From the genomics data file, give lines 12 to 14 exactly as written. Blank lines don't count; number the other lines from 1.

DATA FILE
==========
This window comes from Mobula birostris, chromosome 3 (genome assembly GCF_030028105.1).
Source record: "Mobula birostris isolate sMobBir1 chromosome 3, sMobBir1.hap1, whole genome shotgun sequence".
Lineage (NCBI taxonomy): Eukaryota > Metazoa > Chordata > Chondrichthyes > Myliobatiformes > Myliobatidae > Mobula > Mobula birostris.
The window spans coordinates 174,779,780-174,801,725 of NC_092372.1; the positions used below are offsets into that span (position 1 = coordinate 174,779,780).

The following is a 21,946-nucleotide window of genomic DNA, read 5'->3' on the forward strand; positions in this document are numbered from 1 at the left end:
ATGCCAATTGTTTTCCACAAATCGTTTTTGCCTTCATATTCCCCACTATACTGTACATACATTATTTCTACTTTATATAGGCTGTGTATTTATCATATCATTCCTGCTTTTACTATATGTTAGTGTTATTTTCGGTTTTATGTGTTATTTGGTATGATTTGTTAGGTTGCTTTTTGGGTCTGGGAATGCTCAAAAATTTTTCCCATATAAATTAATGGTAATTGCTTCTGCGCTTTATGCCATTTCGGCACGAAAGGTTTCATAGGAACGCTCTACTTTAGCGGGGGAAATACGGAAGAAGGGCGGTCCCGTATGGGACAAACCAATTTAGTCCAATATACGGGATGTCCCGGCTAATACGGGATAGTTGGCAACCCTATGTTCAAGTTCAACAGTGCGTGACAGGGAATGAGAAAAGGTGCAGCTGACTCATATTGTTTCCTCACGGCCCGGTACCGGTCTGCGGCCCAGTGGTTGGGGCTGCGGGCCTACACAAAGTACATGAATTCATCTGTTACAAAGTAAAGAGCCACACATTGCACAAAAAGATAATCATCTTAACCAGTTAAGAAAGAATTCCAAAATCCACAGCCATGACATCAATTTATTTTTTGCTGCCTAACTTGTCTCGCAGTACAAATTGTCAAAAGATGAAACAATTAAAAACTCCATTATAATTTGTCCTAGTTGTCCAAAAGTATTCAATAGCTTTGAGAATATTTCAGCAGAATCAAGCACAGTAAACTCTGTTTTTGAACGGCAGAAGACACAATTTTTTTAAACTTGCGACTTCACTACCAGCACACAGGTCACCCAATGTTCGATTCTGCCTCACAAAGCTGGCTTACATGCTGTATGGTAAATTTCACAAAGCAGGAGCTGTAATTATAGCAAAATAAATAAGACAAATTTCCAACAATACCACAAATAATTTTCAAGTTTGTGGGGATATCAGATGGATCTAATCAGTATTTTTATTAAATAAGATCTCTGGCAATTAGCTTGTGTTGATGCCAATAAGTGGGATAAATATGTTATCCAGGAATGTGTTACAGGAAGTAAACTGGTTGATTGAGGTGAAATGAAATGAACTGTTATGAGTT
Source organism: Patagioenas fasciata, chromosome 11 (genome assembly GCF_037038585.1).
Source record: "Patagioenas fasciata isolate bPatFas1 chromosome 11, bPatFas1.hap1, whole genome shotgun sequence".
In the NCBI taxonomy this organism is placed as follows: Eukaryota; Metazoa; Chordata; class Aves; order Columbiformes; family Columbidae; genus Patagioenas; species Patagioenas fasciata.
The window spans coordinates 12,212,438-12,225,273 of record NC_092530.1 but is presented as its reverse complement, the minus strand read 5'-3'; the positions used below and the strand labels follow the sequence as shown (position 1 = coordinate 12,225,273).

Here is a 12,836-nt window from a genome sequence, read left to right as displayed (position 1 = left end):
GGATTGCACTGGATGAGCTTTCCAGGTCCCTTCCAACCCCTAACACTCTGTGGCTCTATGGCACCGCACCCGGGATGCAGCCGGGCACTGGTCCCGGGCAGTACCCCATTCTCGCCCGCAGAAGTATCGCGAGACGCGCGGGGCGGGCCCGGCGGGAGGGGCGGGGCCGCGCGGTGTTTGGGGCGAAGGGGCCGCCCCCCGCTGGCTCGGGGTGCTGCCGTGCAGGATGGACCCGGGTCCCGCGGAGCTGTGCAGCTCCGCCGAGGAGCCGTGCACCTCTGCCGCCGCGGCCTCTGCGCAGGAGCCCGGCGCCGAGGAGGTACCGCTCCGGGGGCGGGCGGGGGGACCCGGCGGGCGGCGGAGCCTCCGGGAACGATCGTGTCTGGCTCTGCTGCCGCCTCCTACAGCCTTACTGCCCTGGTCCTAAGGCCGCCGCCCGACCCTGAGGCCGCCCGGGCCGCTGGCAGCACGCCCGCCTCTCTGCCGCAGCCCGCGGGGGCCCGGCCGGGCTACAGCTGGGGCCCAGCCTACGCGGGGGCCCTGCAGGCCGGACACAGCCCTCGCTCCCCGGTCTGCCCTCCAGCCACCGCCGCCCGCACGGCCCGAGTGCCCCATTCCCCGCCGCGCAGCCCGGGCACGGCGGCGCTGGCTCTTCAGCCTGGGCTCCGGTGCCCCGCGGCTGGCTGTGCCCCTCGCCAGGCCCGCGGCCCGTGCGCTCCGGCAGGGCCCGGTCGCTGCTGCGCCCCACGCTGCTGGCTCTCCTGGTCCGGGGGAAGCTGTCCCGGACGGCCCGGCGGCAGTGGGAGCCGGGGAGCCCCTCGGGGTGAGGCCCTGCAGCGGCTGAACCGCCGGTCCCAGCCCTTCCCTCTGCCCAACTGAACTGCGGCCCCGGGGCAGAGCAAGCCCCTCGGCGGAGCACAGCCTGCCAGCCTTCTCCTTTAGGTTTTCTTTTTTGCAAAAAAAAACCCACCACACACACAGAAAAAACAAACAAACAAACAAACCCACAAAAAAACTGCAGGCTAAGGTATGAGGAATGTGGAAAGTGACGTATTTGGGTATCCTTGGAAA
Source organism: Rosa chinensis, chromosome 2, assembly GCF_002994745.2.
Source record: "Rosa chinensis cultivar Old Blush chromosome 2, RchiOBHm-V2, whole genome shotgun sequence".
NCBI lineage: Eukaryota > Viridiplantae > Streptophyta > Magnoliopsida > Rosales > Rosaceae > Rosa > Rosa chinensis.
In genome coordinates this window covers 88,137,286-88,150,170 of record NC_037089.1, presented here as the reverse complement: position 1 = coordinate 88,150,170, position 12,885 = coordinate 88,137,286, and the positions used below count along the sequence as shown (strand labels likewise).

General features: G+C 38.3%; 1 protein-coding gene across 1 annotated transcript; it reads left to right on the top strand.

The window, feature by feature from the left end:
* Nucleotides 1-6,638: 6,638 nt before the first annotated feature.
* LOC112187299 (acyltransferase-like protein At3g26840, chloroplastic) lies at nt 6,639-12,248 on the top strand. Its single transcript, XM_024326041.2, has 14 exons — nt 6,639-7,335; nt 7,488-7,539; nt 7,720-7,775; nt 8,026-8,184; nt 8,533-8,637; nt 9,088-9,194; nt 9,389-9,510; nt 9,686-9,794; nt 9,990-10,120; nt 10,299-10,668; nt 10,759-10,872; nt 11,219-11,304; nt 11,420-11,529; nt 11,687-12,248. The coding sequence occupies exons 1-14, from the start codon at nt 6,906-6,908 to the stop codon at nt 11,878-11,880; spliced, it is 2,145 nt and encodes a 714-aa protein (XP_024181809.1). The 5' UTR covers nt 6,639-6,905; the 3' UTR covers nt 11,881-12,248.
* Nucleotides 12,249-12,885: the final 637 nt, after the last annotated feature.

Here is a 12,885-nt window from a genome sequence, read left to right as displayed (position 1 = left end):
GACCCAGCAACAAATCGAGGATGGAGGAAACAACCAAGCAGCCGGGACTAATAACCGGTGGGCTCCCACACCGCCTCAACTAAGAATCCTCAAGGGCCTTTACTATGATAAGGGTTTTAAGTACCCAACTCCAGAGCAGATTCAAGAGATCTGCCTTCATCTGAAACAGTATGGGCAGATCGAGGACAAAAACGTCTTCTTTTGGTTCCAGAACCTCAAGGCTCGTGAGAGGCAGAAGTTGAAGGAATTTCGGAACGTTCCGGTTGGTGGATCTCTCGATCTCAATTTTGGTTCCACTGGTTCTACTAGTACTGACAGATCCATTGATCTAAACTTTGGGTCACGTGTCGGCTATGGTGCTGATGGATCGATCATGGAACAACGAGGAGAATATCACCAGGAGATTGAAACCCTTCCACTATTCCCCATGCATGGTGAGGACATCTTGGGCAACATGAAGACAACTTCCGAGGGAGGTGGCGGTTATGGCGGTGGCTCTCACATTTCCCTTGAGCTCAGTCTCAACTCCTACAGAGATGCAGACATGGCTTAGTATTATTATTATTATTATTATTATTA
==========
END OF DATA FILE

GGATTGCACTGGATGAGCTTTCCAGGTCCCTTCCAACCCCTAACACTCTGTGGCTCTATGGCACCGCACCCGGGATGCAGCCGGGCACTGGTCCCGGGCAGTACCCCATTCTCGCCCGCAGAAGTATCGCGAGACGCGCGGGGCGGGCCCGGCGGGAGGGGCGGGGCCGCGCGGTGTTTGGGGCGAAGGGGCCGCCCCCCGCTGGCTCGGGGTGCTGCCGTGCAGGATGGACCCGGGTCCCGCGGAGCTGTGCAGCTCCGCCGAGGAGCCGTGCACCTCTGCCGCCGCGGCCTCTGCGCAGGAGCCCGGCGCCGAGGAGGTACCGCTCCGGGGGCGGGCGGGGGGACCCGGCGGGCGGCGGAGCCTCCGGGAACGATCGTGTCTGGCTCTGCTGCCGCCTCCTACAGCCTTACTGCCCTGGTCCTAAGGCCGCCGCCCGACCCTGAGGCCGCCCGGGCCGCTGGCAGCACGCCCGCCTCTCTGCCGCAGCCCGCGGGGGCCCGGCCGGGCTACAGCTGGGGCCCAGCCTACGCGGGGGCCCTGCAGGCCGGACACAGCCCTCGCTCCCCGGTCTGCCCTCCAGCCACCGCCGCCCGCACGGCCCGAGTGCCCCATTCCCCGCCGCGCAGCCCGGGCACGGCGGCGCTGGCTCTTCAGCCTGGGCTCCGGTGCCCCGCGGCTGGCTGTGCCCCTCGCCAGGCCCGCGGCCCGTGCGCTCCGGCAGGGCCCGGTCGCTGCTGCGCCCCACGCTGCTGGCTCTCCTGGTCCGGGGGAAGCTGTCCCGGACGGCCCGGCGGCAGTGGGAGCCGGGGAGCCCCTCGGGGTGAGGCCCTGCAGCGGCTGAACCGCCGGTCCCAGCCCTTCCCTCTGCCCAACTGAACTGCGGCCCCGGGGCAGAGCAAGCCCCTCGGCGGAGCACAGCCTGCCAGCCTTCTCCTTTAGGTTTTCTTTTTTGCAAAAAAAAACCCACCACACACACAGAAAAAACAAACAAACAAACAAACCCACAAAAAAACTGCAGGCTAAGGTATGAGGAATGTGGAAAGTGACGTATTTGGGTATCCTTGGAAA
Source organism: Rosa chinensis, chromosome 2, assembly GCF_002994745.2.
Source record: "Rosa chinensis cultivar Old Blush chromosome 2, RchiOBHm-V2, whole genome shotgun sequence".